The poor moose. They have a tough time finding enough food, face being hunted every autumn. and now comes word that those in the counties of Vest-Agder and Aust-Agder have poorer health than moose in other parts of Norway.
The Agder moose also have a higher mortality rate than moose elsewhere, reports Norwegian Broadcasting (NRK). Researchers aren’t sure why, but nearly half of a group being electronically tailed have died prematurely.
“It can be a matter of the topography in southern Norway, and the fight for food,” veterinarian Line Mørch in Tvedestrand told NRK Sørlandet.
Mørch recently performed an autopsy on yet another dead moose (called elgin Norwegian, and not to be confused with the elk) found at Vegårshei, in the hills above the southern coast. Township officials have followed 25 moose marked with radio senders over the past three years, and 12 of them have died during the period.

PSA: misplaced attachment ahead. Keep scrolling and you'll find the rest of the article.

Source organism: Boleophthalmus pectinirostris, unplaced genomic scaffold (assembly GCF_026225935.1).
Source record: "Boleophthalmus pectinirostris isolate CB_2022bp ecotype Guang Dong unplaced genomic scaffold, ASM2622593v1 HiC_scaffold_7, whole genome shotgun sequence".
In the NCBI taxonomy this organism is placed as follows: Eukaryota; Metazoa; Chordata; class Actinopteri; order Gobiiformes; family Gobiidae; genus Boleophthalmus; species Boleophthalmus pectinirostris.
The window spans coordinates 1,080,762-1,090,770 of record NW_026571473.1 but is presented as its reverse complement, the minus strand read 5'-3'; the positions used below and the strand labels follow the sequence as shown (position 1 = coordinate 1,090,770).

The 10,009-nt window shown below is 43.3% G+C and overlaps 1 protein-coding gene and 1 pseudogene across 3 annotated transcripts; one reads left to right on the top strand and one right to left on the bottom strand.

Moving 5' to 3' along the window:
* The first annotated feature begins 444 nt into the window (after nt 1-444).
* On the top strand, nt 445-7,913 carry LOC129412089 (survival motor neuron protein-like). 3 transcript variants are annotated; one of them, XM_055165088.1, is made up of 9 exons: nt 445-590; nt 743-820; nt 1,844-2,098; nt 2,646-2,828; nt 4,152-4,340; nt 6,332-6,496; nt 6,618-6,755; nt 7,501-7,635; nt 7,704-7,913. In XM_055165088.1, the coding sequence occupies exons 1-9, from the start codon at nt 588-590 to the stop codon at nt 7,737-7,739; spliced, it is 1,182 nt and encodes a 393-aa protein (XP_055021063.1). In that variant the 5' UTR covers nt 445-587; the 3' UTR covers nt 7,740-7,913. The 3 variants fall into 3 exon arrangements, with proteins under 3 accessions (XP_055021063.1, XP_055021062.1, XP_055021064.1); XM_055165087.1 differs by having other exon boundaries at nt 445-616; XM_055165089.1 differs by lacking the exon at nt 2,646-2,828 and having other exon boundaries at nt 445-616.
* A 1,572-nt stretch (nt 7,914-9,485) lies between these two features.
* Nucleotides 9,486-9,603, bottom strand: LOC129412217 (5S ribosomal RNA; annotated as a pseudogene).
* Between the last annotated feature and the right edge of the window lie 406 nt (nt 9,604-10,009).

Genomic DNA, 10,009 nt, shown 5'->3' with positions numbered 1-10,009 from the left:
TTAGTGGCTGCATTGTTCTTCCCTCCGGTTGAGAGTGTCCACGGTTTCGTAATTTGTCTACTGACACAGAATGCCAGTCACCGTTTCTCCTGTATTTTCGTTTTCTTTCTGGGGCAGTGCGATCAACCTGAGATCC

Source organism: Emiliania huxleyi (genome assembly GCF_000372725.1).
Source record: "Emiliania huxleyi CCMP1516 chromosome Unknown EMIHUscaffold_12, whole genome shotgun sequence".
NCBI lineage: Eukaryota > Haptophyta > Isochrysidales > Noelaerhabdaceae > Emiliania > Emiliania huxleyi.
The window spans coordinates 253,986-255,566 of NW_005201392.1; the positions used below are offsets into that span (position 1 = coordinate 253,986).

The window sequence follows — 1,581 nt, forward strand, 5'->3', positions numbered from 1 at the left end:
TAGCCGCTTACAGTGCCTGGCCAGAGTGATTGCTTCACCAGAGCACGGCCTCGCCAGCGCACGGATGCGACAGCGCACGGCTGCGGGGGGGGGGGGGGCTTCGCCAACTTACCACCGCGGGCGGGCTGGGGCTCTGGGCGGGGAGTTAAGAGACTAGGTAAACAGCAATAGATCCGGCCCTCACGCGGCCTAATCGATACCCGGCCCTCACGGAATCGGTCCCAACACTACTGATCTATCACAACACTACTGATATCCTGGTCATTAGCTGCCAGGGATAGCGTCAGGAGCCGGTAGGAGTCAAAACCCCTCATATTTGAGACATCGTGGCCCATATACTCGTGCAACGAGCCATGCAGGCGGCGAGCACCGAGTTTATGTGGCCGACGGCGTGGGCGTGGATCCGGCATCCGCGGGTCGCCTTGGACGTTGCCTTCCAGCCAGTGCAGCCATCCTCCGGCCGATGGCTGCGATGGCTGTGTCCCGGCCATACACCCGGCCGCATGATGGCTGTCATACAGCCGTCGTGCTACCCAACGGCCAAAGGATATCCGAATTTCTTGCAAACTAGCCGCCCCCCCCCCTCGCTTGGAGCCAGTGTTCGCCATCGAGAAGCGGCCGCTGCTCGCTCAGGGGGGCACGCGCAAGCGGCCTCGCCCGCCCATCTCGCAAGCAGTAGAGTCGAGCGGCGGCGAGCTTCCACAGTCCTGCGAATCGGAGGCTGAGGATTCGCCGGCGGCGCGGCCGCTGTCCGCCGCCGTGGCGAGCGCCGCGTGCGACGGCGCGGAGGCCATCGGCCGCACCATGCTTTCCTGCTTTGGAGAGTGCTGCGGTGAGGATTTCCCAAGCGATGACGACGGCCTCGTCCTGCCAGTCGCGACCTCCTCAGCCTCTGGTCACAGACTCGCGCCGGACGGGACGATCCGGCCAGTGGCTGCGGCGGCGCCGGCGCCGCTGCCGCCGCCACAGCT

Mørch is surprised over the high mortality rate of nearly 50 percent, which elsewhere in Norway is set at about 5 percent.
The moose population has increased rapidly in recent years, meaning that they compete for food. Heavy snowfall during the past winter made the fight for food even tougher, and some researchers think the moose either starved to death or became too weak and thus vulnerable to other ailments.